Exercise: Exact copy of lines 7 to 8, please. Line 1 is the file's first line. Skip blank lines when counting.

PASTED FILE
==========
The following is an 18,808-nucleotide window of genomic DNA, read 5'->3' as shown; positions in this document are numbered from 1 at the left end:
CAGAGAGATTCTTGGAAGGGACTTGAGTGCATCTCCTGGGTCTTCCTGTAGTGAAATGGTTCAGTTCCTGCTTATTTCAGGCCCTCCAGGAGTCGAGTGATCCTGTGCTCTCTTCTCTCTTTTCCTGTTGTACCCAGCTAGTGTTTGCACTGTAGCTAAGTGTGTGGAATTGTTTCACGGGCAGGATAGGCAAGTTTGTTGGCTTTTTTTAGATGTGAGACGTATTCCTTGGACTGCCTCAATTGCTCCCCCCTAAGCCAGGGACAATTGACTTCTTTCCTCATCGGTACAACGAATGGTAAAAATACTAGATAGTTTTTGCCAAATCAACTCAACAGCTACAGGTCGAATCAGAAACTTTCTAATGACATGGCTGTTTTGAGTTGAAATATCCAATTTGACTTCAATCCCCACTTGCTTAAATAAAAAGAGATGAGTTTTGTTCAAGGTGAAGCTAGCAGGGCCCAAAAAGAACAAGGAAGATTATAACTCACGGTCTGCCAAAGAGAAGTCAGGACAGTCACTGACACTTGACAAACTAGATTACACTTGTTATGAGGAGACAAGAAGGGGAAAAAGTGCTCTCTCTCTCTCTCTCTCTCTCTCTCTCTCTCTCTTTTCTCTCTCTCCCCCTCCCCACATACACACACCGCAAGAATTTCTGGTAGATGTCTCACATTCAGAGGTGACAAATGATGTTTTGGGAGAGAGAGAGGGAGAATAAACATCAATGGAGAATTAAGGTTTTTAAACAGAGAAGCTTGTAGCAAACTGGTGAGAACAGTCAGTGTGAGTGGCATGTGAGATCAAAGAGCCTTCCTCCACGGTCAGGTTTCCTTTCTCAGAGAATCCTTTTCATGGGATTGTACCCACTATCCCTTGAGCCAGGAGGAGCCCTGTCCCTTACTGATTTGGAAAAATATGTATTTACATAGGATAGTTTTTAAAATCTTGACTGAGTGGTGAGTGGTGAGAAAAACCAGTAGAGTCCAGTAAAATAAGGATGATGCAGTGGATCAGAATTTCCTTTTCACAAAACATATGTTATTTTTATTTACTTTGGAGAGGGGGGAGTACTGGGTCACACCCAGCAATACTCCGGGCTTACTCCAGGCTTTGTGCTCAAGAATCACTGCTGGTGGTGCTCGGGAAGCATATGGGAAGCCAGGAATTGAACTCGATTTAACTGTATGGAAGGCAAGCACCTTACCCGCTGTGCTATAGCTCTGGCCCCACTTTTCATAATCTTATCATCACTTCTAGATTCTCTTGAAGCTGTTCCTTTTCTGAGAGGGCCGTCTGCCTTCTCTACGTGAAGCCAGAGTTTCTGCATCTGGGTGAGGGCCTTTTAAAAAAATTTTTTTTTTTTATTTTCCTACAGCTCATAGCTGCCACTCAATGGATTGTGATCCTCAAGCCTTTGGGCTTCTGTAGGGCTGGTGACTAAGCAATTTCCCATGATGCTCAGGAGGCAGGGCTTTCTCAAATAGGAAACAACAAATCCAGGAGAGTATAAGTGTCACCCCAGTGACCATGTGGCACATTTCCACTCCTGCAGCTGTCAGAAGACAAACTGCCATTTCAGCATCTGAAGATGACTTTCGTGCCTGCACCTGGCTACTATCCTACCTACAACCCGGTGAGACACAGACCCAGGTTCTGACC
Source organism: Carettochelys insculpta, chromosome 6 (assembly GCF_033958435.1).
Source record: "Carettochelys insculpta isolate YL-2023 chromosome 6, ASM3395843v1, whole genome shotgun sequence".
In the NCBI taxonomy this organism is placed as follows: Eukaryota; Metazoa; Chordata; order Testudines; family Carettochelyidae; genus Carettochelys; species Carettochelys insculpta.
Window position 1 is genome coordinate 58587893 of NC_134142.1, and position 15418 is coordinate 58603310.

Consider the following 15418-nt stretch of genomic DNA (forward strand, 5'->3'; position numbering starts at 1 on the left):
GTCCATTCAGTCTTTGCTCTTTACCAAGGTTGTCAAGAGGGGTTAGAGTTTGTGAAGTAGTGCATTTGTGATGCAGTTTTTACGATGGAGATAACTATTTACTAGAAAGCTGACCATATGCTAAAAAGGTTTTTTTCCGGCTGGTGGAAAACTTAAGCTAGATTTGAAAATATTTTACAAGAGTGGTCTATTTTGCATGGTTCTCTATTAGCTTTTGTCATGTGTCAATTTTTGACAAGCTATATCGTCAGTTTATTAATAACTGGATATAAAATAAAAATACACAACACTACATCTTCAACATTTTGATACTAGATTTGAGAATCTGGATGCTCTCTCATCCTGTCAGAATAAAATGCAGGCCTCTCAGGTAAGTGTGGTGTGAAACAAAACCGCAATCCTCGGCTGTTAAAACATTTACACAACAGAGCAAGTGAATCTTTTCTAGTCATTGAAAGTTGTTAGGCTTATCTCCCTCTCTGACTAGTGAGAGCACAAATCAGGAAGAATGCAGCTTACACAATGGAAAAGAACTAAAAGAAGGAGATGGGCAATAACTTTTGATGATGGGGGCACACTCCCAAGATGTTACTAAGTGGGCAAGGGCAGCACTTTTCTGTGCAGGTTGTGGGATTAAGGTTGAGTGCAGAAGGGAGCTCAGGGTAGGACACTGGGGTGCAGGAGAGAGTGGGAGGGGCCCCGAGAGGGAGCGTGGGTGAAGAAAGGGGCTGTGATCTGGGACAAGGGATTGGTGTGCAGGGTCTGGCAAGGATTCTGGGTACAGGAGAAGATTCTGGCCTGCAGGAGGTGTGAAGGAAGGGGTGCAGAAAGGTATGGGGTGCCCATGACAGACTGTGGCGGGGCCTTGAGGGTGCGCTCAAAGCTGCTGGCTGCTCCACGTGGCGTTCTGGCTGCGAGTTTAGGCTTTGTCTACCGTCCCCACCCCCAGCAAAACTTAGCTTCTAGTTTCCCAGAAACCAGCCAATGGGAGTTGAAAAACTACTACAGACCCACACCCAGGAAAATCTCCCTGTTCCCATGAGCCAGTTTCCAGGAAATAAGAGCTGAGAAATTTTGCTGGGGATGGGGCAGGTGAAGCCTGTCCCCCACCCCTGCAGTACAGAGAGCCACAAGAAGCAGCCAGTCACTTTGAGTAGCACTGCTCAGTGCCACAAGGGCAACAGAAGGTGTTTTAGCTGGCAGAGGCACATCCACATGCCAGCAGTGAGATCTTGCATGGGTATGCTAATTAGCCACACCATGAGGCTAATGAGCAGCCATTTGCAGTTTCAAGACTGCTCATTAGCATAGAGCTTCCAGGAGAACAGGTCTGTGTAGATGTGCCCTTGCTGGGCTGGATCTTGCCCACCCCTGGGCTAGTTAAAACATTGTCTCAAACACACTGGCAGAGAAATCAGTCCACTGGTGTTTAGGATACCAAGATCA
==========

Consider the following 15418-nt stretch of genomic DNA (forward strand, 5'->3'; position numbering starts at 1 on the left):
GTCCATTCAGTCTTTGCTCTTTACCAAGGTTGTCAAGAGGGGTTAGAGTTTGTGAAGTAGTGCATTTGTGATGCAGTTTTTACGATGGAGATAACTATTTACTAGAAAGCTGACCATATGCTAAAAAGGTTTTTTTCCGGCTGGTGGAAAACTTAAGCTAGATTTGAAAATATTTTACAAGAGTGGTCTATTTTGCATGGTTCTCTATTAGCTTTTGTCATGTGTCAATTTTTGACAAGCTATATCGTCAGTTTATTAATAACTGGATATAAAATAAAAATACACAACACTACATCTTCAACATTTTGATACTAGATTTGAGAATCTGGATGCTCTCTCATCCTGTCAGAATAAAATGCAGGCCTCTCAGGTAAGTGTGGTGTGAAACAAAACCGCAATCCTCGGCTGTTAAAACATTTACACAACAGAGCAAGTGAATCTTTTCTAGTCATTGAAAGTTGTTAGGCTTATCTCCCTCTCTGACTAGTGAGAGCACAAATCAGGAAGAATGCAGCTTACACAATGGAAAAGAACTAAAAGAAGGAGATGGGCAATAACTTTTGATGATGGGGGCACACTCCCAAGATGTTACTAAGTGGGCAAGGGCAGCACTTTTCTGTGCAGGTTGTGGGATTAAGGTTGAGTGCAGAAGGGAGCTCAGGGTAGGACACTGGGGTGCAGGAGAGAGTGGGAGGGGCCCCGAGAGGGAGCGTGGGTGAAGAAAGGGGCTGTGATCTGGGACAAGGGATTGGTGTGCAGGGTCTGGCAAGGATTCTGGGTACAGGAGAAGATTCTGGCCTGCAGGAGGTGTGAAGGAAGGGGTGCAGAAAGGTATGGGGTGCCCATGACAGACTGTGGCGGGGCCTTGAGGGTGCGCTCAAAGCTGCTGGCTGCTCCACGTGGCGTTCTGGCTGCGAGTTTAGGCTTTGTCTACCGTCCCCACCCCCAGCAAAACTTAGCTTCTAGTTTCCCAGAAACCAGCCAATGGGAGTTGAAAAACTACTACAGACCCACACCCAGGAAAATCTCCCTGTTCCCATGAGCCAGTTTCCAGGAAATAAGAGCTGAGAAATTTTGCTGGGGATGGGGCAGGTGAAGCCTGTCCCCCACCCCTGCAGTACAGAGAGCCACAAGAAGCAGCCAGTCACTTTGAGTAGCACTGCTCAGTGCCACAAGGGCAACAGAAGGTGTTTTAGCTGGCAGAGGCACATCCACATGCCAGCAGTGAGATCTTGCATGGGTATGCTAATTAGCCACACCATGAGGCTAATGAGCAGCCATTTGCAGTTTCAAGACTGCTCATTAGCATAGAGCTTCCAGGAGAACAGGTCTGTGTAGATGTGCCCTTGCTGGGCTGGATCTTGCCCACCCCTGGGCTAGTTAAAACATTGTCTCAAACACACTGGCAGAGAAATCAGTCCACTGGTGTTTAGGATACCAAGATCA